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Bazalgette and London's sewage

London's sewage problem
Bazalgette's system
Later improvements
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The 'silent highway'-man. 'Your money or your life!'.
View full size imageThe 'silent highway'-man. © NMM
By the middle of the 19th century, London was on the brink of an environmental catastrophe. The city was growing rapidly in terms of population and size, and the old ways of supplying water, burying the dead and disposing of sewage were rapidly becoming inadequate.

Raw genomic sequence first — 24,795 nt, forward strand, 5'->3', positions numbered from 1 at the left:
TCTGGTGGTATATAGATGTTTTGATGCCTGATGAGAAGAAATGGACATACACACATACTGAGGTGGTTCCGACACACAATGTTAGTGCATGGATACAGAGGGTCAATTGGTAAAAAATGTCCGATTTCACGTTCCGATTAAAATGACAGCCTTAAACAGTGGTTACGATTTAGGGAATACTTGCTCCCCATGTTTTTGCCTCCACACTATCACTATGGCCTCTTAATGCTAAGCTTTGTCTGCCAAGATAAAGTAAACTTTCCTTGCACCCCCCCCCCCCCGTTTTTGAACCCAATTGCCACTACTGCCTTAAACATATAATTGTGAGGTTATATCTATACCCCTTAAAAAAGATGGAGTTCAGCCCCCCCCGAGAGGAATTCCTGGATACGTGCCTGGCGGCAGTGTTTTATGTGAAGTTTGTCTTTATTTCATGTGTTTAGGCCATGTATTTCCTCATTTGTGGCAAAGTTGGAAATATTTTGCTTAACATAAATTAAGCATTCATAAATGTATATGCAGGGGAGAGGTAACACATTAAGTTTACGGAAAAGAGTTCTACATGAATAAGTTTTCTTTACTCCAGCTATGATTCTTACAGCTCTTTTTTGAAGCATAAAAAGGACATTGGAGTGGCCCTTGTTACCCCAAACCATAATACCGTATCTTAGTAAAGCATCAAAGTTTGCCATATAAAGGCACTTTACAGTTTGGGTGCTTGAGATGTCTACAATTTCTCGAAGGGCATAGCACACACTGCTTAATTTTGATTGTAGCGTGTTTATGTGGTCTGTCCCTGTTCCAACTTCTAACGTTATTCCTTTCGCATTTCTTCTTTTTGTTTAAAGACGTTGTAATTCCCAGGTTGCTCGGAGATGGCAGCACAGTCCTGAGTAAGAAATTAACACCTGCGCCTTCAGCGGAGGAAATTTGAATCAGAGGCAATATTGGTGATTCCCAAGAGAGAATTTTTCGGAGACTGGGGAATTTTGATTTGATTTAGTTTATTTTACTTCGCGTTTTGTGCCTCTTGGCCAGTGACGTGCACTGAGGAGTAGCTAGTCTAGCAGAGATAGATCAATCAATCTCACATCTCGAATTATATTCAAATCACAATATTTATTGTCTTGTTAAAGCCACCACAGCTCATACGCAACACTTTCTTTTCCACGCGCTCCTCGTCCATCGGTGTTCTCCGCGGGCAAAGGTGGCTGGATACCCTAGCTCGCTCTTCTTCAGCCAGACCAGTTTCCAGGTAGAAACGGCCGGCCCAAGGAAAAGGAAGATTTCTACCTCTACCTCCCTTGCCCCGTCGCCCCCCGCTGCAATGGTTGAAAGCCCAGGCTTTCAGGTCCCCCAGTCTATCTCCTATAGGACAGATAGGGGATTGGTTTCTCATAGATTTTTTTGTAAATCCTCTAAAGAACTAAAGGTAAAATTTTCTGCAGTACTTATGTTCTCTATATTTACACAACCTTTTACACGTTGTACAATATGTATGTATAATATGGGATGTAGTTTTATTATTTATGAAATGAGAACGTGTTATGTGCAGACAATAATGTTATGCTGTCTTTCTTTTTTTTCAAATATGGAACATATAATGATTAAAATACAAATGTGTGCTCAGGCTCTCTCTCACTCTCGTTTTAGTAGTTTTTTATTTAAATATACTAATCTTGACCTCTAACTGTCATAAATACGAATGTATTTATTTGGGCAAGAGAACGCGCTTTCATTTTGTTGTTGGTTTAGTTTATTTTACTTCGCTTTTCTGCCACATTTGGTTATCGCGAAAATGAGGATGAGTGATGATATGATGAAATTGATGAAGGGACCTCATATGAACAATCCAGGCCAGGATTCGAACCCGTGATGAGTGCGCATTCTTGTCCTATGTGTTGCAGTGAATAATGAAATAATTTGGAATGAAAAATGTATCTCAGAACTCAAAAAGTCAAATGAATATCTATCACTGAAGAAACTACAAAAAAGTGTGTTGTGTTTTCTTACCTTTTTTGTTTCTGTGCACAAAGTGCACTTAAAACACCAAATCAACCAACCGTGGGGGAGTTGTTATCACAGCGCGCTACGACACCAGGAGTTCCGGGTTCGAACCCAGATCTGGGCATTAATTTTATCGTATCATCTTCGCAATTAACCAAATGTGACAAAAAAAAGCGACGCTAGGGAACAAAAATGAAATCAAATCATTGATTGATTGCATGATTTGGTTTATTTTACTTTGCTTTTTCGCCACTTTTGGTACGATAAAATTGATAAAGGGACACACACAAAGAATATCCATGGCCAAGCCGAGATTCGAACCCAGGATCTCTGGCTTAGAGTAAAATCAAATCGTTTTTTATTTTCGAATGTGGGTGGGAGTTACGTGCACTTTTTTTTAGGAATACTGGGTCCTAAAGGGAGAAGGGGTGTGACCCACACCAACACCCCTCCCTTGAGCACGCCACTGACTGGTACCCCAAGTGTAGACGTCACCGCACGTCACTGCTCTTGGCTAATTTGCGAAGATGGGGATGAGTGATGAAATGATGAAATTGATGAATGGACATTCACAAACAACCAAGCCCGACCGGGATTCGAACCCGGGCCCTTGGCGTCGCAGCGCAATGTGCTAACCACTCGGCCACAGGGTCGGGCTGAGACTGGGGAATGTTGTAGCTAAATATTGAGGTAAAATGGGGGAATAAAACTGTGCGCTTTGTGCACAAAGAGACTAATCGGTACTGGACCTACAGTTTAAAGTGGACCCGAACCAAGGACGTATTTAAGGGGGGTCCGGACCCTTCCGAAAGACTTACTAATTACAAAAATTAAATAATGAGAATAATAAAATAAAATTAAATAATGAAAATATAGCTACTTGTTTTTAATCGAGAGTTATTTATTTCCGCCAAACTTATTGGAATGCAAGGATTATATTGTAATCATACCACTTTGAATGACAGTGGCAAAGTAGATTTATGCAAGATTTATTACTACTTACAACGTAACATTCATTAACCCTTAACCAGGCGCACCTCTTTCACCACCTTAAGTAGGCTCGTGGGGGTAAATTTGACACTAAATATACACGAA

The pipes of the Northern Outfall Sewer.
View full size imageThe pipes of the Northern Outfall Sewer. © NMM
Little was done until the 'Great Stink' of 1858 offended Members of Parliament. Over the following seven years, Joseph Bazalgette and the Metropolitan Board of Works constructed a simple but immense sewage disposal system for London, an awesome feat for the time. London still relies on Bazalgette's sewers.



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More than 600 people died in the worst ever disaster on a British waterway
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National Maritime Museum/Royal Observatory Greenwich New Opportunities Fund  
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